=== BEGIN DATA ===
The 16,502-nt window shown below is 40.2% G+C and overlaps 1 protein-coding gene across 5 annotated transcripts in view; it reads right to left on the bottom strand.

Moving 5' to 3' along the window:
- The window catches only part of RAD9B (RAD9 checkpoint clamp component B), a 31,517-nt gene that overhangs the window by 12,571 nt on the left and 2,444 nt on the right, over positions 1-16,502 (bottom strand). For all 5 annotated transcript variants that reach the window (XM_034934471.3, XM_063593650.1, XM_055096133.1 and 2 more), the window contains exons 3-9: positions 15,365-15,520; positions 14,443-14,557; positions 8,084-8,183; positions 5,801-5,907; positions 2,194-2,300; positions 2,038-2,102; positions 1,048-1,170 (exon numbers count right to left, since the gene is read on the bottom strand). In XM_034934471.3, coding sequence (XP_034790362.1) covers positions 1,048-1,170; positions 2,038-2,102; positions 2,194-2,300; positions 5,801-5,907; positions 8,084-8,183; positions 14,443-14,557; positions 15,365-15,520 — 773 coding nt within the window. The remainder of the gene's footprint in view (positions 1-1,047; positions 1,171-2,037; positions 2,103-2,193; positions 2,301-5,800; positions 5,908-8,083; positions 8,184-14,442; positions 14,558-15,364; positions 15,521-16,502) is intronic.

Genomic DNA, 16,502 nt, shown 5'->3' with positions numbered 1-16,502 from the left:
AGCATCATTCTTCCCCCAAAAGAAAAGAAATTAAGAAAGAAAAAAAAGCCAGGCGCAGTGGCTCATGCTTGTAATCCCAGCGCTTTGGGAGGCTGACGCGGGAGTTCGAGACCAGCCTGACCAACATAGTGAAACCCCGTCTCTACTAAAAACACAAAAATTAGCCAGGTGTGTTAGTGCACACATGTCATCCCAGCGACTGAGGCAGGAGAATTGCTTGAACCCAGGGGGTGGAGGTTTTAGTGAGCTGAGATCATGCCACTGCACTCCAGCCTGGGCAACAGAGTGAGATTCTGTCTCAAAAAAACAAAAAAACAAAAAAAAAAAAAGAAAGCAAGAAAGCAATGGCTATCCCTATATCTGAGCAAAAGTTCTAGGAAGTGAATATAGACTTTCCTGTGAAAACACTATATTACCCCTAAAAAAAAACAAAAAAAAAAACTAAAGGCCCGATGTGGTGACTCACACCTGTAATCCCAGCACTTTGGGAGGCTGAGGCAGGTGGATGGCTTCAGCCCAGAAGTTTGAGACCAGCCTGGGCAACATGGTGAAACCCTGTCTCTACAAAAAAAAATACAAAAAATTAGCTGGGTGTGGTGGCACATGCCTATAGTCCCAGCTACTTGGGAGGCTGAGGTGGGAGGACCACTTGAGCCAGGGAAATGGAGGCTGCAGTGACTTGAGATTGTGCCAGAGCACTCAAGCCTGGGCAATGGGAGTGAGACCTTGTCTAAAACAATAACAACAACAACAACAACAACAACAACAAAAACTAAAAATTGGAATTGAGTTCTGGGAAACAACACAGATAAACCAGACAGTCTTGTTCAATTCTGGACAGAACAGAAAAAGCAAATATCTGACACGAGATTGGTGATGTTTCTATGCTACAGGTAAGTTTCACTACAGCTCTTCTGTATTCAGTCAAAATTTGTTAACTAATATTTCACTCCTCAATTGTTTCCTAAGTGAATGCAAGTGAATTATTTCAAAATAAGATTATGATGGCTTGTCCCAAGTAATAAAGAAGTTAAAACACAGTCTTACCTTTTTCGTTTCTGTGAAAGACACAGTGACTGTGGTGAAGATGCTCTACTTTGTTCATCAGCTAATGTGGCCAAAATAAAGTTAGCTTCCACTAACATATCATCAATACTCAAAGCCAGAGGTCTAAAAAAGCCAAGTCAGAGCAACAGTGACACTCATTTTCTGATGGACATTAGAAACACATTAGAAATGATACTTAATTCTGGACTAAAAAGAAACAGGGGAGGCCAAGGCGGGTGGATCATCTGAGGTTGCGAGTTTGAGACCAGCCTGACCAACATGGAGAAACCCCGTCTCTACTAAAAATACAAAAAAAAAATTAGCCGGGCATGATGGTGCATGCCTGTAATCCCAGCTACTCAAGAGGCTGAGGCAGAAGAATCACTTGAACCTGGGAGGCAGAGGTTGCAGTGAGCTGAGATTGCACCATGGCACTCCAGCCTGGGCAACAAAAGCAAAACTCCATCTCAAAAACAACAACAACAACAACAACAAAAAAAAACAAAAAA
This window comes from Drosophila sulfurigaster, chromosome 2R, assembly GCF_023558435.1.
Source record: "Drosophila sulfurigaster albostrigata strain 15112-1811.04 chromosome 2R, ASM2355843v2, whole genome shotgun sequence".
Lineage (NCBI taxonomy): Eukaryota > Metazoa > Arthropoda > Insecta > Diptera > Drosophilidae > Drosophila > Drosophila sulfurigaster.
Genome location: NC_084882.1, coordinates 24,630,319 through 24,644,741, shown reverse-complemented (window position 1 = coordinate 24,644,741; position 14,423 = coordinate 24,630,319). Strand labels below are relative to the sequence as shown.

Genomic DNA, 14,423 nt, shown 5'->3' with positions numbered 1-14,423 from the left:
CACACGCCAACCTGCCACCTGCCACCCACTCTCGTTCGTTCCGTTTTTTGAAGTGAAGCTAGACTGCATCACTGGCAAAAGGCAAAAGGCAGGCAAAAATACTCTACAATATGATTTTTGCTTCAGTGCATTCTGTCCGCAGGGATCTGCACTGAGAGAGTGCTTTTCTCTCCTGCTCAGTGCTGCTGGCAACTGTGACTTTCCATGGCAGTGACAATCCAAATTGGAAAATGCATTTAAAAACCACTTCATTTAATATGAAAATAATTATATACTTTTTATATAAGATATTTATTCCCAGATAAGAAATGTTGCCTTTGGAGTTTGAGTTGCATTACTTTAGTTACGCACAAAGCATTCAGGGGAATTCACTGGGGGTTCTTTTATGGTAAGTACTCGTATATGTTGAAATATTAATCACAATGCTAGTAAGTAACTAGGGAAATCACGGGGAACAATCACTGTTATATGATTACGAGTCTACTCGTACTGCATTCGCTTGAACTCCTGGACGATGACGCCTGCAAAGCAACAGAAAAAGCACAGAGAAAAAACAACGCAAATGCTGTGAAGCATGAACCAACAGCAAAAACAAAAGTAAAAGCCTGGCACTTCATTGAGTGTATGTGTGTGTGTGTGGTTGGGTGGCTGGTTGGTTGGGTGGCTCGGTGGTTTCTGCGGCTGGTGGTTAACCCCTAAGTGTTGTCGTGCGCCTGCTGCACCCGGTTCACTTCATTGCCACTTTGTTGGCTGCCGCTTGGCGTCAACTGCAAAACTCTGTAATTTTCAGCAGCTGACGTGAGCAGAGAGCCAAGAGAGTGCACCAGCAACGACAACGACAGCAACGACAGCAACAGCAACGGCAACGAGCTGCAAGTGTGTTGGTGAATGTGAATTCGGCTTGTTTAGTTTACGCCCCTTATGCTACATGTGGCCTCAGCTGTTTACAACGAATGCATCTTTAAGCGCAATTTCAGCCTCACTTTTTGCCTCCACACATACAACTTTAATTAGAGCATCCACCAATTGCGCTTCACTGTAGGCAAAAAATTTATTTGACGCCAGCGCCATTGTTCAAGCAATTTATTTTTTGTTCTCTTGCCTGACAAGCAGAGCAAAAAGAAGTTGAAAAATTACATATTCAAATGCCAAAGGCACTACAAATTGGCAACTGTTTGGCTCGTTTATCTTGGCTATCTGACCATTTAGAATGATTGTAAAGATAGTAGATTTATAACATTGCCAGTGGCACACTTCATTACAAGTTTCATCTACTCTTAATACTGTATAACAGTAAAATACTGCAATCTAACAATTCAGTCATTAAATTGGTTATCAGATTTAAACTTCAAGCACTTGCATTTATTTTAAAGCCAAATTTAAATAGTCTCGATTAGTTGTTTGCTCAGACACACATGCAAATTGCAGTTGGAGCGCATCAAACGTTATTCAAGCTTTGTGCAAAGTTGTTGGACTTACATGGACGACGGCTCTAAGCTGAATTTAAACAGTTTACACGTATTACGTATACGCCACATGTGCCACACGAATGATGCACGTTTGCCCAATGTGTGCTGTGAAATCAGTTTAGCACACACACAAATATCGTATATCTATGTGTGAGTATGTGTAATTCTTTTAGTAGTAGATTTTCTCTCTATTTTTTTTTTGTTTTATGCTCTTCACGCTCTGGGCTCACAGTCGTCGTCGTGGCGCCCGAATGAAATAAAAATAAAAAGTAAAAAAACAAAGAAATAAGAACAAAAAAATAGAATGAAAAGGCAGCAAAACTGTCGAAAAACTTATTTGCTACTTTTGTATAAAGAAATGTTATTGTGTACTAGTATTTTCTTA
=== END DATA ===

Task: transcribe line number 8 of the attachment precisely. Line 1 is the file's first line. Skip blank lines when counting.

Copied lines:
Lineage (NCBI taxonomy): Eukaryota > Metazoa > Arthropoda > Insecta > Diptera > Drosophilidae > Drosophila > Drosophila sulfurigaster.